On an old blog of mine, I embedded a TED video. Now, my tech skills are rustier or TED is craftier at preventing people from embedding their content.  But this video (about 3 minutes) floated thru my inbox as part of a TED New Year's series. It's as good now as it was when I first pointed it out about 5 years ago.

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Here's the video link: Watch it.

What you'll learn, in a short, amusing video:

1. Leaders are important, but over-rated.
2. Only when there are followers, is someone a leader.
3. The "first follower" is a scary role -- you may be following a nut. So, you'll be viewed as a nut, too.
4. But, once there are 3 of you, you've got momentum, building to a movement

It's never been more important to find your movement than it is now. Things you value and cherish are likely under threat. Someone is starting something in your neck of the woods, on an issue you care about.  Follow them!

Feeling trumped? Don't!

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Our Relationship with Truth

ProPublica, a nonprofit investigative news organization, presented a very important podcast on a "typology of truth."

Using Trump's claims that he won the popular vote because of voter fraud, journalists could say any of the following:

1. Trump claims he won the popular vote, saying 3 million people voted illegally.

2. Trump claimed, without evidence, that he won the popular vote due to voter irregularities.

3. Trump is continuing his blatant disregard for the norm for politicians to tell the truth and respect the institution of truth, this time attempting to undermine our faith in the electoral processes on which the country is founded.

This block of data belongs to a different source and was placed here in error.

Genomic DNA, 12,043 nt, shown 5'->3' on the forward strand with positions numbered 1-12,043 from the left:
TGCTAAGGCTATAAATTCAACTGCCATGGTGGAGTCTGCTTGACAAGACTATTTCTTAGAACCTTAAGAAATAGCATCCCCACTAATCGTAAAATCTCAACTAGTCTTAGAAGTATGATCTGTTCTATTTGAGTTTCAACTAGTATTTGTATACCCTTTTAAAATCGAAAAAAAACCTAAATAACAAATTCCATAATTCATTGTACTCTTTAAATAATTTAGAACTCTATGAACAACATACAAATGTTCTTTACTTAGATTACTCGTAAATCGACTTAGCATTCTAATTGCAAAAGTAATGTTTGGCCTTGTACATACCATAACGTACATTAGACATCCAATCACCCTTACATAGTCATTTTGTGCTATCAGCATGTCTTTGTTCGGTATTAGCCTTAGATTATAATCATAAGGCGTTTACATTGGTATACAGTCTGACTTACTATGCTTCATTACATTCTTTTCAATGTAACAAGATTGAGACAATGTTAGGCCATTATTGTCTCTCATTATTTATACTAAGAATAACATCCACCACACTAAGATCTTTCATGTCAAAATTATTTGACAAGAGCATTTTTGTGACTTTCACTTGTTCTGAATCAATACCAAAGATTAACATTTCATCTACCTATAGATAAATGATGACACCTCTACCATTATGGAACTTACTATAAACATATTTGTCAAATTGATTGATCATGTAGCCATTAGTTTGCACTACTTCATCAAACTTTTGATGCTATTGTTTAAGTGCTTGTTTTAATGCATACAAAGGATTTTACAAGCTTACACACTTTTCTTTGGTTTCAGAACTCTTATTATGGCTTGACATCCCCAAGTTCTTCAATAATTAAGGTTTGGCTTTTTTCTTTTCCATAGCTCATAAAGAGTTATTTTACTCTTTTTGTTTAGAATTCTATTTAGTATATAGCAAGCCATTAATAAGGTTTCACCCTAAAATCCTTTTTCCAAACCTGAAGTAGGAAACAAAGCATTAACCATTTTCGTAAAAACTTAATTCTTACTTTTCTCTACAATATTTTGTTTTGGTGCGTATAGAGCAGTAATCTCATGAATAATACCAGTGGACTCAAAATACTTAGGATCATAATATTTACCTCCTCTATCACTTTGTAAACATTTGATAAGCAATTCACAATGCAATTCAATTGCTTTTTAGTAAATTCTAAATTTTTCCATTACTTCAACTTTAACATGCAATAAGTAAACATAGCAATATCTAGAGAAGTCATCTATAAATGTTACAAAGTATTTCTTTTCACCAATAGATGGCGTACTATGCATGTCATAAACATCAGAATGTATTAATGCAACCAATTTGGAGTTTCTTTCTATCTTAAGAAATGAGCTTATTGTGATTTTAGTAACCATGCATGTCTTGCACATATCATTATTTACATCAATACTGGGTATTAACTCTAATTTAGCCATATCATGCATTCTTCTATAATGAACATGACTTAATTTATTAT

The first can flip into:  he said - he said, where one party is Trump, the other the never-to-be-trusted media, or perhaps the Democratic party. This completely misplaces the emphasis on Trump's claims, making this too matter of fact, and ignoring all evidence to the contrary.

The second is better, by calling out an attempt to blatantly lie, but just barely. Still, it misses the really big issue.

Only the third gets to the hear of the matter: A systematic attempt to mislead, defy, break norms, and undermine the institutions we depend on.

When describing the events we are seeing all too often, journalists must call them what they are -- #3: a reckless, dangerous act intended to create a new set of rules without any accountability to the truth.

So must we all.

 


Business Plan Competitions

Daniela Papi-Thornton and I have a piece appearing in the Stanford Social Business Review on university-hosted business plan competitions.